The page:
Death. The darkening days of winter bring to mind the end of life, even as we prepare to celebrate the Birth of the One who brings an end to death.
Even for Catholics, death can be a fearful thing, because we are human. We know about loss and grief, we understand pain and suffering. Our society does not support the contemplation of our own death – whether as a future abstraction or, depending on the state of our age and health, a more-or-less imminent prospect. Yet we also recognize that we live in a world where, as Jesus reminds us in the Advent Gospels, our own ending will most likely come as a thief in the night.
It’s a blessing, then, that the Church’s treasury of prayer offers us words of comfort and preparation for those times when we run up against the fearfulness of death. Here are five such prayers, and a few additional suggestions from familiar prayer and Scripture.
1. Turn to St. Joseph
Tradition tells us that Joseph died peacefully in the arms of his beloved wife and foster son. Who better to turn to for intercession that we might make so blessed (which means “happy”) an end?
Prayer to St. Joseph for a Happy Death(traditional)
O Blessed Joseph, you gave your last breath in the loving embrace of Jesus and Mary. When the seal of death shall close my life, come with Jesus and Mary to aid me. Obtain for me this solace for that hour – to die with their holy arms around me. Jesus, Mary and Joseph, I commend my soul, living and dying, into your sacred arms. Amen.
2. Ask for grace to overcome the enemy
The fear of death is one of the Devil’s greatest deceptions. Praying for the grace to resist the enemy’s lies throughout our lives can strengthen us for the final battle.
Prayer to Christ for Grace(from iBreviary)
O Lord Jesus,
pour into me the spirit of your love,
that in the hour of my death
I may be worthy to vanquish the enemy
and receive the heavenly crown. Amen.
3. Place yourself within Christ himself
If we die with Christ (as we have in Baptism), we are assured that we will rise with him. When the fear of death haunts us, this beautiful litany reminds us of our refuge.
Soul of Christ, sanctify me.
Body of Christ, save me.
Blood of Christ, inebriate me.
Water from the side of Christ, wash me.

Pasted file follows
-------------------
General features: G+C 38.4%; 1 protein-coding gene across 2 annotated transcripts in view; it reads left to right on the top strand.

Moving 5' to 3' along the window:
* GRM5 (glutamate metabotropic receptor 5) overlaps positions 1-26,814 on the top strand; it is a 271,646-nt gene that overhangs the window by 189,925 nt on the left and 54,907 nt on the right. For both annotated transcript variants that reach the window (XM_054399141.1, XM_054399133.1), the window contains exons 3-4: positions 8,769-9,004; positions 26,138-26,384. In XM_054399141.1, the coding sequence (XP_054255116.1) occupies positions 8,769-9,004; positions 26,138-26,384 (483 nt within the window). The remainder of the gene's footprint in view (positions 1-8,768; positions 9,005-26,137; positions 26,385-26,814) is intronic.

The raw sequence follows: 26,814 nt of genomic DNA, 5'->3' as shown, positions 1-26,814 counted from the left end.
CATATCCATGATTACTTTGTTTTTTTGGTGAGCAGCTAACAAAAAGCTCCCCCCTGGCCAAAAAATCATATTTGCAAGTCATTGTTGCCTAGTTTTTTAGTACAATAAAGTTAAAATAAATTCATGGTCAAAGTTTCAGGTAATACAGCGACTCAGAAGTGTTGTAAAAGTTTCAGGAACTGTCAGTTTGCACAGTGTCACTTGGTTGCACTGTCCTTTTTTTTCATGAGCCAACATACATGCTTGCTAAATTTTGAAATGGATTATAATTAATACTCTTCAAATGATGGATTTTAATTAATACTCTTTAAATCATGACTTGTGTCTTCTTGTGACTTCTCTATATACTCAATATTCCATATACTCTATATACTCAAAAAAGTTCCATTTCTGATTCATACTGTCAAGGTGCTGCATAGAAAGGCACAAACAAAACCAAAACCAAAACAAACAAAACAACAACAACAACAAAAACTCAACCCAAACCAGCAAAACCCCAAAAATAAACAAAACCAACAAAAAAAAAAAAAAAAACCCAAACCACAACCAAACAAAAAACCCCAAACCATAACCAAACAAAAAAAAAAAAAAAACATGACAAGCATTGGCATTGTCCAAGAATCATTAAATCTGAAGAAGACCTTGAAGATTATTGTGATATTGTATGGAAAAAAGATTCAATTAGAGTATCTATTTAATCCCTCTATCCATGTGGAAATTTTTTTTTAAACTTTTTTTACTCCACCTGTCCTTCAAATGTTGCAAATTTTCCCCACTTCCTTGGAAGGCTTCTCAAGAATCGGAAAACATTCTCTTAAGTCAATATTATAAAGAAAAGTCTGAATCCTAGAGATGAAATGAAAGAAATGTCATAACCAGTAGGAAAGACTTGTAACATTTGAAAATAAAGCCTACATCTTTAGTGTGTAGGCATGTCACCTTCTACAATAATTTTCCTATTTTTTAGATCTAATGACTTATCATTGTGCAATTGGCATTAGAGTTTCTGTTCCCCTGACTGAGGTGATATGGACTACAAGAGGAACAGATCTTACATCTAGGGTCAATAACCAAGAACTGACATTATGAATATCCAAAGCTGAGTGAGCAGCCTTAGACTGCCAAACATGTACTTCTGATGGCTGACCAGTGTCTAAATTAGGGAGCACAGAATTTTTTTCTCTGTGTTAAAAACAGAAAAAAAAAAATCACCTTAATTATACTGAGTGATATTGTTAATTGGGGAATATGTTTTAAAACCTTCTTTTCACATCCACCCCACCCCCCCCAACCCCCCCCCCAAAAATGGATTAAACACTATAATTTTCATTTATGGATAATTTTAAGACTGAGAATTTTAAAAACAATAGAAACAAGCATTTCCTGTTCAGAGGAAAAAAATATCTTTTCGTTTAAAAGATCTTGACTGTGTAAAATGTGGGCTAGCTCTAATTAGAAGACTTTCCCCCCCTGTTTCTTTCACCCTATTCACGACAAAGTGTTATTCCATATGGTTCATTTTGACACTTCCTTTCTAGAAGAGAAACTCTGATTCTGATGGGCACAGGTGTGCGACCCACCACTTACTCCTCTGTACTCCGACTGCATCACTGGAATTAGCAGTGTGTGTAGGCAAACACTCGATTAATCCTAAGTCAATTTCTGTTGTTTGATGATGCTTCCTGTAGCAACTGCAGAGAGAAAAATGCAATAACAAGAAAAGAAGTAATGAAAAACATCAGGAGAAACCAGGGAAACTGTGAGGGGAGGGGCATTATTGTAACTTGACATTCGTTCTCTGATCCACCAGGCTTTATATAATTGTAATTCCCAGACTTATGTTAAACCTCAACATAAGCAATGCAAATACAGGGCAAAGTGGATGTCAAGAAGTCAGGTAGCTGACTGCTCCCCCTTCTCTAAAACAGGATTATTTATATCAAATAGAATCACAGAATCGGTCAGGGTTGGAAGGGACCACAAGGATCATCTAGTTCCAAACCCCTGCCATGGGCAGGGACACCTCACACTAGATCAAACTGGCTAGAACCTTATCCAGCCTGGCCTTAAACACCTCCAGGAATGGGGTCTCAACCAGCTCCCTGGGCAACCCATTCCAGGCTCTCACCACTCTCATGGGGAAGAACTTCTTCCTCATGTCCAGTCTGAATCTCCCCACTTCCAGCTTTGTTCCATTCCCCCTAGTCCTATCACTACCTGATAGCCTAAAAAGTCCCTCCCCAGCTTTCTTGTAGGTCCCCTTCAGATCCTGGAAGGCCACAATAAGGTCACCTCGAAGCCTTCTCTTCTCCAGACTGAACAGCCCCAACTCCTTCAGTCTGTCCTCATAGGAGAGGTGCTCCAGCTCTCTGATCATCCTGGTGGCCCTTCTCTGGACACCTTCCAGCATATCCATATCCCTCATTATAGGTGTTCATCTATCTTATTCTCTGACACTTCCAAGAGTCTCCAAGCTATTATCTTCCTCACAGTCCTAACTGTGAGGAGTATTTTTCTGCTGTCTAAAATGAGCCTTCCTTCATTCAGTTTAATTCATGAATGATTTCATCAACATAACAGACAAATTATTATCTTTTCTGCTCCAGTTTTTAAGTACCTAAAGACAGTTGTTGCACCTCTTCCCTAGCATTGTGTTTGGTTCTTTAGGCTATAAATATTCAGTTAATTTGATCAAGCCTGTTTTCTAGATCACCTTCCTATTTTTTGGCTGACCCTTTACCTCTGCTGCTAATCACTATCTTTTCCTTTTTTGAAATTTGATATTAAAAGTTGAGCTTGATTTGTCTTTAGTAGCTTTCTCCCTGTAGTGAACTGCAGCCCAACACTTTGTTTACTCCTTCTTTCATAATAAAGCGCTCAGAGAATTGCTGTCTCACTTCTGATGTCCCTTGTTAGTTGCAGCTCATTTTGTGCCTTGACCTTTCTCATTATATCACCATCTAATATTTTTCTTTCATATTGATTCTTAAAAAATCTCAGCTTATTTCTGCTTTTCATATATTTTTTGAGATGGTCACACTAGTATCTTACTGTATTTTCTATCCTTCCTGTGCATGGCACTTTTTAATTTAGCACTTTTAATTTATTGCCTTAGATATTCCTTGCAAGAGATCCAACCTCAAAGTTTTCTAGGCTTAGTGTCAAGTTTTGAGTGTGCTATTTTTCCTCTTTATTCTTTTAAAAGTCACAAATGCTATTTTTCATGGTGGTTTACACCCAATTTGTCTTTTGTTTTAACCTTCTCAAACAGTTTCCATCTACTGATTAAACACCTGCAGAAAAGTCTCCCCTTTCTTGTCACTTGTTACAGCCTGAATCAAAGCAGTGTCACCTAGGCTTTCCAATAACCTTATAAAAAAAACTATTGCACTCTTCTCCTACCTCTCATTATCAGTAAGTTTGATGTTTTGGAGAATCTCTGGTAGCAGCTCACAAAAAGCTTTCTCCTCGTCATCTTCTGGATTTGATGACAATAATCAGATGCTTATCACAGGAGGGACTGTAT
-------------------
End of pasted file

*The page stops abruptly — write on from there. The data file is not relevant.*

Passion of Christ, strengthen me.
O good Jesus, hear me.
Within Your wounds, hide me.
Never permit me to be separated from You.
From the wicked enemy, defend me.
At the hour of my death call me, and bid me to come to Your side,
that with Your Angels and Your Saints, I may praise You for all eternity, Amen.
4. Make friends with Sister Death
St. Francis of Assisi closes his beautiful praise of God’s creation with a prayer addressed through Sister Death. When we meet her and recognize her as our sister, we can prepare ourselves to be ready when she welcomes us home.
From Canticle of the Creatures (St. Francis of Assisi)
All praise be yours, my Lord, through Sister Death,
From whose embrace no mortal can escape.
Woe to those who die in mortal sin!
Happy those she finds doing your will!
The second death can do them no harm.
Praise and bless my Lord, and give him thanks.
And serve him with great humility.
5. Rest in the surety that “all shall be well”
The medieval English anchoress known as Julian of Norwich came through the gates of death – experienced as a dreadful illness and depression – with a vision of the true reality of God’s everlasting love. Repeating this prayer based on her writings can be a means of comfort in any fear or anxiety.
Prayer for Comfort (based on the writings of St Julian of Norwich)
God, you are my help and comfort; you shelter and surround me in love so tender that I may know your presence with me, now and always. Amen.
Beyond the 5 prayers mentioned above, be sure to take advantage of traditional prayers like the Hail Mary (“pray for us sinners, now and at the hour of our death”) and the Prayer to the Guardian Angel. As a repeated invocation, use Jesus’ own words on the brink of death: “Into Your hands, Lord, I commend my spirit,” from Psalm 31 – a good resolution for every day. You may also find comfort in three favorite psalms: Psalm 23 (“The Lord is my shepherd”), Psalm 46 (“God is our refuge and strength”), and Psalm 91 (“You who live in the shelter of the Most High”). Reading the psalms aloud often brings new levels of meaning home.